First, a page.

These fortune-telling cards date back to the 1400's, and Eliot seems convinced that they contain some valuable images for making sense of all that's wrong with the modern world. They're also connected to the theme of prophecy that Eliot brings up several times in the poem, also through the figure of Tiresias, the blind prophet. The tarot pack is associated in this poem mostly with Madame Sosostris, who might actually be a fraud. Nonetheless, Eliot feels that the images contained in her cards, like the falling tower or the drowned sailor, are helpful for illustrating the decline of Western society.
Lines 46-54: The cards make their first appearance early in the poem when the speaker appears to sit down with a "famous clairvoyante" named Madame Sosostris. The woman draws six tarot cards in total, which are: the drowned sailor, the Belladona, the man with three staves, the Wheel, the one-eyed merchant, and finally a card that shows a man carrying some unknown object behind his back (the meanings of the images are unpacked in the "Summary" section of this module, so head on over there for the scoop). Frankly, the speaker of the poem doesn't seem all that impressed with Madame Sosostris, suggesting that she should know how to avoid getting a cold if she knows the future so well. But on the other hand, the imagery of the tarot pack goes back to medieval England, so there's little doubt that Eliot finds something very meaningful in its cards. In fact, he thinks highly enough to use many of these images throughout his own masterpiece.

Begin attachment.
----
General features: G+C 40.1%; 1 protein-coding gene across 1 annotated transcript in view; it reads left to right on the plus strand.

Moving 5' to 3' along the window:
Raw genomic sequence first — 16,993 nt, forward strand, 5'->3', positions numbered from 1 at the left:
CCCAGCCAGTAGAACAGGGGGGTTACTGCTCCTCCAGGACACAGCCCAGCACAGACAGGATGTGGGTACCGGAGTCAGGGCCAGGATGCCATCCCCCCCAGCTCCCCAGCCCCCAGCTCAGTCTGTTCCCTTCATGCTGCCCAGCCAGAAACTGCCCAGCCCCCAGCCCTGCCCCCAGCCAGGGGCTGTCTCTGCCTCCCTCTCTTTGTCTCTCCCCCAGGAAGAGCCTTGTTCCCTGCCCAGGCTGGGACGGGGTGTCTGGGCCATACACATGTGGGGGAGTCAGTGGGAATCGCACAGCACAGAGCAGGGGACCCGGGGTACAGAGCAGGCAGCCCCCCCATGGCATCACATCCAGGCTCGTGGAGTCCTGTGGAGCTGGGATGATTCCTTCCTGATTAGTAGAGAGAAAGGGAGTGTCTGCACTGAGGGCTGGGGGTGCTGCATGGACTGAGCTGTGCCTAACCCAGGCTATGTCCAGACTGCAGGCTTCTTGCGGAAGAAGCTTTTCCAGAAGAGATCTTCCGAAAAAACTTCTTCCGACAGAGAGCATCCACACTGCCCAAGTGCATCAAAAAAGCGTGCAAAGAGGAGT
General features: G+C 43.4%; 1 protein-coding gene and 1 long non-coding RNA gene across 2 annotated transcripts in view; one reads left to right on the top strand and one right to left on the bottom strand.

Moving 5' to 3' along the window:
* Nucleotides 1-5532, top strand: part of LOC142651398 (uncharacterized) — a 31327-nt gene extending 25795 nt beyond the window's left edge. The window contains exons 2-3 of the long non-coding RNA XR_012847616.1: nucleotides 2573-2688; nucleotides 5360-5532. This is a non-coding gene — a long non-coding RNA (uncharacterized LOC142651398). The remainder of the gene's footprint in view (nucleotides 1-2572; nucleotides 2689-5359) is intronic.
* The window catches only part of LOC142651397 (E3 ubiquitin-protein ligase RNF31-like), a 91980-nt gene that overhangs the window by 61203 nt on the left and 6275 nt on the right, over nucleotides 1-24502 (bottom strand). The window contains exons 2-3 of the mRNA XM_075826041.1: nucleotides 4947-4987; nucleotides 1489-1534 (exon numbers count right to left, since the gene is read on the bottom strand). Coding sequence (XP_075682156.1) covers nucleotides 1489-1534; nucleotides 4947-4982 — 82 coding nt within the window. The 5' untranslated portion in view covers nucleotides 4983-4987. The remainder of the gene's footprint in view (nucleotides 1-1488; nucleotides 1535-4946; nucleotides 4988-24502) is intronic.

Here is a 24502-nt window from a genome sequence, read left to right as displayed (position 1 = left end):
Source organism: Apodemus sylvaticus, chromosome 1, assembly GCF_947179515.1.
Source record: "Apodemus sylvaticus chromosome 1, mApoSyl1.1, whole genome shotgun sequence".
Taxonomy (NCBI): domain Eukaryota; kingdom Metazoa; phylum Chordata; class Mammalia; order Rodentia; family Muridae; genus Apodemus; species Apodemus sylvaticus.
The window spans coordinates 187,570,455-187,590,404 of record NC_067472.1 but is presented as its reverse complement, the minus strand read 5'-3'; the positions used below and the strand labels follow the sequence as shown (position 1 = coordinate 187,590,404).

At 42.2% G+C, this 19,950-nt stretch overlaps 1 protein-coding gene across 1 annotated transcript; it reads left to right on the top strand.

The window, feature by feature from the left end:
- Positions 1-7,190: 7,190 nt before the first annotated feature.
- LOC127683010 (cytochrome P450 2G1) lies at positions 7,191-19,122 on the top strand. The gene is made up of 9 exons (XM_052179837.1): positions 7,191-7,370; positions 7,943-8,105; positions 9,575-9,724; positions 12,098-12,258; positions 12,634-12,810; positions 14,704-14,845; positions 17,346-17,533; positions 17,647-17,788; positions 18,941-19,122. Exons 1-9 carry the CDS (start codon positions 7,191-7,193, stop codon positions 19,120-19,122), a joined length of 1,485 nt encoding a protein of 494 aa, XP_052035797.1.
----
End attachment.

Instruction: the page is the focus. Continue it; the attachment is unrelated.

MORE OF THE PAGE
Line 55: At first, it might seem good that Madame Sosostris does not pull the "Hanged Man" card, but it turns out that the hanged man is actually a person who needs to be sacrificed before fertility and life can come back to the land; so the absence of this card is actually bad news for anyone waiting for culture to revive itself.
Lines 209-210: It's easy to miss, but the arrival of a "Symrna merchant" in this poem confirms the appearance of a "one-eyed" or immoral merchant in Madame Sosostris' prophecies. This character comes into the poem to symbolize greed and corruption.
Lines 312-321: The entire fourth section of the poem, "Death by Water," talks about the drowned Phoenician sailor, who was earlier pulled from the Tarot pack by Madame Sosostris. This figure of the sailor suggests that even when water is present in the poem, it only has the power to kill. Also, the seawater that drowns the sailor is not the same as the freshwater that promises to bring life back to the waste land. You could interpret the drowning of the sailor either as an symbol of total doom, or as a hint of hope for rebirth in the future, depending on whether or not you're a glass half full kind of person.
Lines 427-430: In the closing lines of the poem, you have both the image of London bridge falling down and that of "The Prince of Aquitaine in the ruined tower," both of which call to mind the tower struck by lightning, which is displayed on one of the cards in a tarot pack. The image represents the fall of a great figure of some kind (either individual person or civilization), and it does not offer very good news for people who want to find hope in the ending of "The Waste Land."